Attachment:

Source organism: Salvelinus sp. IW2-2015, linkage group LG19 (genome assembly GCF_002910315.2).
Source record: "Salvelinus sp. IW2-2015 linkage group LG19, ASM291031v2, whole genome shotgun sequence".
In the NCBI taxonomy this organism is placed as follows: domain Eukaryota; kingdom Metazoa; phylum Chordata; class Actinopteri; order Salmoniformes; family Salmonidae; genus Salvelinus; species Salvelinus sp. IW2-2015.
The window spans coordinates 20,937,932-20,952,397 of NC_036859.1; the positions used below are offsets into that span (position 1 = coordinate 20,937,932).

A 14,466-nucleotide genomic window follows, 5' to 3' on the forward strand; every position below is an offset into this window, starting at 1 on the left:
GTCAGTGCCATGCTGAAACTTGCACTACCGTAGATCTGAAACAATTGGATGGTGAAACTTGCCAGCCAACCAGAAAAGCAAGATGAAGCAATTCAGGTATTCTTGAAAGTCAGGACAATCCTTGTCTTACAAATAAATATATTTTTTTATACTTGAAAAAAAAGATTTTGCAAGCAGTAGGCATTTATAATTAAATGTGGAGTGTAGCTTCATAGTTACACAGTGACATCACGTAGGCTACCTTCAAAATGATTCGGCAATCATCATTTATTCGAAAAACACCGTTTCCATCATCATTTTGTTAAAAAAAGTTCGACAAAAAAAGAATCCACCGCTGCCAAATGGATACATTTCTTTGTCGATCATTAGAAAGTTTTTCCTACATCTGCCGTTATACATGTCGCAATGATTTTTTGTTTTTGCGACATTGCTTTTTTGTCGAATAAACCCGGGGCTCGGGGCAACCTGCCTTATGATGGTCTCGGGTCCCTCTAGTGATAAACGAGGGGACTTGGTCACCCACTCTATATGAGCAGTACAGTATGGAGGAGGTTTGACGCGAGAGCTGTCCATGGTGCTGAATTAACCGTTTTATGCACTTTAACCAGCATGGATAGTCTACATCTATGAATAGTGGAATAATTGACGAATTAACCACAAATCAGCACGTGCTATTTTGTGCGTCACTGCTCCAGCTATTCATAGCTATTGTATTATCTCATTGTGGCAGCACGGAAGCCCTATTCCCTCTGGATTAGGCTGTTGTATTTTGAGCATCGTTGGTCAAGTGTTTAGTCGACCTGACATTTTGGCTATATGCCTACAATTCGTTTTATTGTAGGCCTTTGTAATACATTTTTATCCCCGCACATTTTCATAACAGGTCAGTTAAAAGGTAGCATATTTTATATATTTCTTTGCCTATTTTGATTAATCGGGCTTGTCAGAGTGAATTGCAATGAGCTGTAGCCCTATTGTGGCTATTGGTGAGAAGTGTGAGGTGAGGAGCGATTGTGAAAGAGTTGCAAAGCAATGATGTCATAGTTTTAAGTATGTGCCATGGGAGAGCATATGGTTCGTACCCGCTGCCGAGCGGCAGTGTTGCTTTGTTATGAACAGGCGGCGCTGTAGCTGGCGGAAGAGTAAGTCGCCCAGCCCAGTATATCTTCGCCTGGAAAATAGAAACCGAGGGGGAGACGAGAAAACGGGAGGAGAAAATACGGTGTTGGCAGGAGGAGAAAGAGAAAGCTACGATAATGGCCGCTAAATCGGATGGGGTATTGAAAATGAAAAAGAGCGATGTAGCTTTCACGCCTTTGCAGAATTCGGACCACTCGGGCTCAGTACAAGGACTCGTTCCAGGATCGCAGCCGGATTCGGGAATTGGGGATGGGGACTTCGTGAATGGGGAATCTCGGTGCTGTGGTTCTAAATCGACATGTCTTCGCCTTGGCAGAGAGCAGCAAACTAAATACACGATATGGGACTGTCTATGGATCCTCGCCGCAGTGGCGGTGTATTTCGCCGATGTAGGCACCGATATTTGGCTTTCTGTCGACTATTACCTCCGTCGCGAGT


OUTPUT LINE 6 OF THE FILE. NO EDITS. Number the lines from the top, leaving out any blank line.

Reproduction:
GTCAGTGCCATGCTGAAACTTGCACTACCGTAGATCTGAAACAATTGGATGGTGAAACTTGCCAGCCAACCAGAAAAGCAAGATGAAGCAATTCAGGTATTCTTGAAAGTCAGGACAATCCTTGTCTTACAAATAAATATATTTTTTTATACTTGAAAAAAAAGATTTTGCAAGCAGTAGGCATTTATAATTAAATGTGGAGTGTAGCTTCATAGTTACACAGTGACATCACGTAGGCTACCTTCAAAATGATTCGGCAATCATCATTTATTCGAAAAACACCGTTTCCATCATCATTTTGTTAAAAAAAGTTCGACAAAAAAAGAATCCACCGCTGCCAAATGGATACATTTCTTTGTCGATCATTAGAAAGTTTTTCCTACATCTGCCGTTATACATGTCGCAATGATTTTTTGTTTTTGCGACATTGCTTTTTTGTCGAATAAACCCGGGGCTCGGGGCAACCTGCCTTATGATGGTCTCGGGTCCCTCTAGTGATAAACGAGGGGACTTGGTCACCCACTCTATATGAGCAGTACAGTATGGAGGAGGTTTGACGCGAGAGCTGTCCATGGTGCTGAATTAACCGTTTTATGCACTTTAACCAGCATGGATAGTCTACATCTATGAATAGTGGAATAATTGACGAATTAACCACAAATCAGCACGTGCTATTTTGTGCGTCACTGCTCCAGCTATTCATAGCTATTGTATTATCTCATTGTGGCAGCACGGAAGCCCTATTCCCTCTGGATTAGGCTGTTGTATTTTGAGCATCGTTGGTCAAGTGTTTAGTCGACCTGACATTTTGGCTATATGCCTACAATTCGTTTTATTGTAGGCCTTTGTAATACATTTTTATCCCCGCACATTTTCATAACAGGTCAGTTAAAAGGTAGCATATTTTATATATTTCTTTGCCTATTTTGATTAATCGGGCTTGTCAGAGTGAATTGCAATGAGCTGTAGCCCTATTGTGGCTATTGGTGAGAAGTGTGAGGTGAGGAGCGATTGTGAAAGAGTTGCAAAGCAATGATGTCATAGTTTTAAGTATGTGCCATGGGAGAGCATATGGTTCGTACCCGCTGCCGAGCGGCAGTGTTGCTTTGTTATGAACAGGCGGCGCTGTAGCTGGCGGAAGAGTAAGTCGCCCAGCCCAGTATATCTTCGCCTGGAAAATAGAAACCGAGGGGGAGACGAGAAAACGGGAGGAGAAAATACGGTGTTGGCAGGAGGAGAAAGAGAAAGCTACGATAATGGCCGCTAAATCGGATGGGGTATTGAAAATGAAAAAGAGCGATGTAGCTTTCACGCCTTTGCAGAATTCGGACCACTCGGGCTCAGTACAAGGACTCGTTCCAGGATCGCAGCCGGATTCGGGAATTGGGGATGGGGACTTCGTGAATGGGGAATCTCGGTGCTGTGGTTCTAAATCGACATGTCTTCGCCTTGGCAGAGAGCAGCAAACTAAATACACGATATGGGACTGTCTATGGATCCTCGCCGCAGTGGCGGTGTATTTCGCCGATGTAGGCACCGATATTTGGCTTTCTGTCGACTATTACCTCCGTCGCGAGT